"The US military has arrived and is clearly establishing its presence everywhere in Banda Aceh. They completely have taken over the military hospital, which was a mess until yesterday but is now completely up and running. They brought big stocks of medicines, materials for the operation room, teams of doctors, water and food. Most of the patients who were lying in the hospital untreated for a week have undergone medical treatment by the US teams by this afternoon. US military have unloaded lots of heavy vehicles and organize the logistics with Indonesian military near the airport. A big camp is being set up at a major square in the town. Huge generators are ready to provide electricity. US helicopters fly to places which haven't been reached for the whole week and drop food. The impression it makes on the people is also highly positive; finally something happens in the city of Banda Aceh and finally it seems some people are in control and are doing something. No talking but action. European countries are until now invisible on the ground. IOM staff (note: this is a USAID-funded organization) is very busy briefing the incoming Americans and Australians about the situation."
Meanwhile, the United States will double to 90 the number of helicopters currently operating in the region. Since as the UN emergency relief coordinator Jan Egeland said, "those helicopters are worth their weight in gold now," that's an awful lot of American gold. In fact, since every Seahawk helicopter weighs 21,700 punds, the contribution is almost 2 million punds of gold (1,953,000 to be exact).

More on the American military's aid effort here. Chester, former Marine officer, is also keeping track of American assistance at his blog. And Britain has offered to send 120 Ghurka soldiers currently stationed in Brunai to help with the aid effort in Indonesia.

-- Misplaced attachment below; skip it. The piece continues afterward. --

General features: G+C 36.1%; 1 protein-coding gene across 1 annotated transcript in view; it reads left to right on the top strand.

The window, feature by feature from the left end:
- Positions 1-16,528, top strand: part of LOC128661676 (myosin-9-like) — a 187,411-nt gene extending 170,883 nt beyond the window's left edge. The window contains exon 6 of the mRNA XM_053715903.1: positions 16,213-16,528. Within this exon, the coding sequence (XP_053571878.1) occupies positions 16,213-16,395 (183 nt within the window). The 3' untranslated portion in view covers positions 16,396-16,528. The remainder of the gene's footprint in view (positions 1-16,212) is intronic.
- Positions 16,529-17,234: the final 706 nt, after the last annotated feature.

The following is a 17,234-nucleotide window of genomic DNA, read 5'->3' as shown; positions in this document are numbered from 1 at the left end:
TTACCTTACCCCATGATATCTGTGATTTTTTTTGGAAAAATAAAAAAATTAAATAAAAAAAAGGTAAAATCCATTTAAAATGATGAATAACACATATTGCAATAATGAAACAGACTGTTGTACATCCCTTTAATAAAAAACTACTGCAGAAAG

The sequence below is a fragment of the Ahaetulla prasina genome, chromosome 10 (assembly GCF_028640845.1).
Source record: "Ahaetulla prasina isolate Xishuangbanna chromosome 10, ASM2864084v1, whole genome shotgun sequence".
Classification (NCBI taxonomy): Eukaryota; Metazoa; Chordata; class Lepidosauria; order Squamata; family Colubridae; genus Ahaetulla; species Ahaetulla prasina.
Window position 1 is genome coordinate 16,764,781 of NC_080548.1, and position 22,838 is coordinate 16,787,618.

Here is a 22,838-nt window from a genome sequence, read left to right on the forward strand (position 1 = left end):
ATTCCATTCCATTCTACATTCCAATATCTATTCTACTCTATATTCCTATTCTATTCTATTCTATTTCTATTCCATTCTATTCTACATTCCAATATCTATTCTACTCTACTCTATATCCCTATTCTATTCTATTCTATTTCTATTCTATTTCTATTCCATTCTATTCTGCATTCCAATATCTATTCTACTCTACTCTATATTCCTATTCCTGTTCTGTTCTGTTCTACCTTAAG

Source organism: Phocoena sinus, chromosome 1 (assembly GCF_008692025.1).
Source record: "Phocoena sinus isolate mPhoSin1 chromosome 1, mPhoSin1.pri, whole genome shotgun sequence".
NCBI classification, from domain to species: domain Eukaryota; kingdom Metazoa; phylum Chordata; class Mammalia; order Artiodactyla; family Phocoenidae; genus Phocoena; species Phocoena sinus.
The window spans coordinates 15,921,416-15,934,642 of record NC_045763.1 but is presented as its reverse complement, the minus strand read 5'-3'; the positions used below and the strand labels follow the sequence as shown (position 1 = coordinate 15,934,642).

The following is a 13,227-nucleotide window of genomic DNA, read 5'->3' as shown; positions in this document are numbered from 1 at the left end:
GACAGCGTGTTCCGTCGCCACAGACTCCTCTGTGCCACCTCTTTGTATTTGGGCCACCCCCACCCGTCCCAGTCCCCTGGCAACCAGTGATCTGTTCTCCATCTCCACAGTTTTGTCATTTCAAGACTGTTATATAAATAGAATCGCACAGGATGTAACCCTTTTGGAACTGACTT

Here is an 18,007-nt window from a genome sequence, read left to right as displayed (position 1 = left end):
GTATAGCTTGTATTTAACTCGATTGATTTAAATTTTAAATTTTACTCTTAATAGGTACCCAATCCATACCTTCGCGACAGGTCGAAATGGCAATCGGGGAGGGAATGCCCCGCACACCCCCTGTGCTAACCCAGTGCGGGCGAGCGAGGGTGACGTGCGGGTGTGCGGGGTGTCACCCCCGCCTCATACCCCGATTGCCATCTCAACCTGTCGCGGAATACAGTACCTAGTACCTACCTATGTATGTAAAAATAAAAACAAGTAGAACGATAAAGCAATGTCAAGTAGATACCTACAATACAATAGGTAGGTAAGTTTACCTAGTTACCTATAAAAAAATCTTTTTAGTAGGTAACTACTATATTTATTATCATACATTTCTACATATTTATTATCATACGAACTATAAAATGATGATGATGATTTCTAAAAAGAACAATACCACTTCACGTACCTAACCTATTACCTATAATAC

In response,
this from the UN:
"The post below reports on the impending arrival of Ms. Margareeta Wahlstrom 'United Nations Deputy Emergency Relief Coordinator and the Secretary-General's Special Coordinator for Humanitarian Assistance in Tsunami-affected countries.'

"She has spoken! At a large meeting this afternoon, she and the local UN rep, Mr. Bo 'Please Wear Blue' Asplund have announced the arrival of yet another 'United Nations Joint Assessment Team.' But this one is very, very ultra- special. According to the UNocrats, it's not 'just another assessment team.' Oh, no, banish that thought! You see, 'This assessment team will coordinate all the other assessment teams.' In addition, the UN will set up a 'Civil-Military Coordination Office to coordinate [that word! that word!] all military assistance because the military do not have experience in disaster relief (!)'"
The Assessment Team will probably finish its work by the time the emergency is over - but it will be a mighty fine assessment, indeed. Very much in line with the proud UN tradition of solving the problem of genocide by the time no one is left standing (Bosnia? Rwanda? Kosovo? Darfur, anyone?).

In other national contributions: "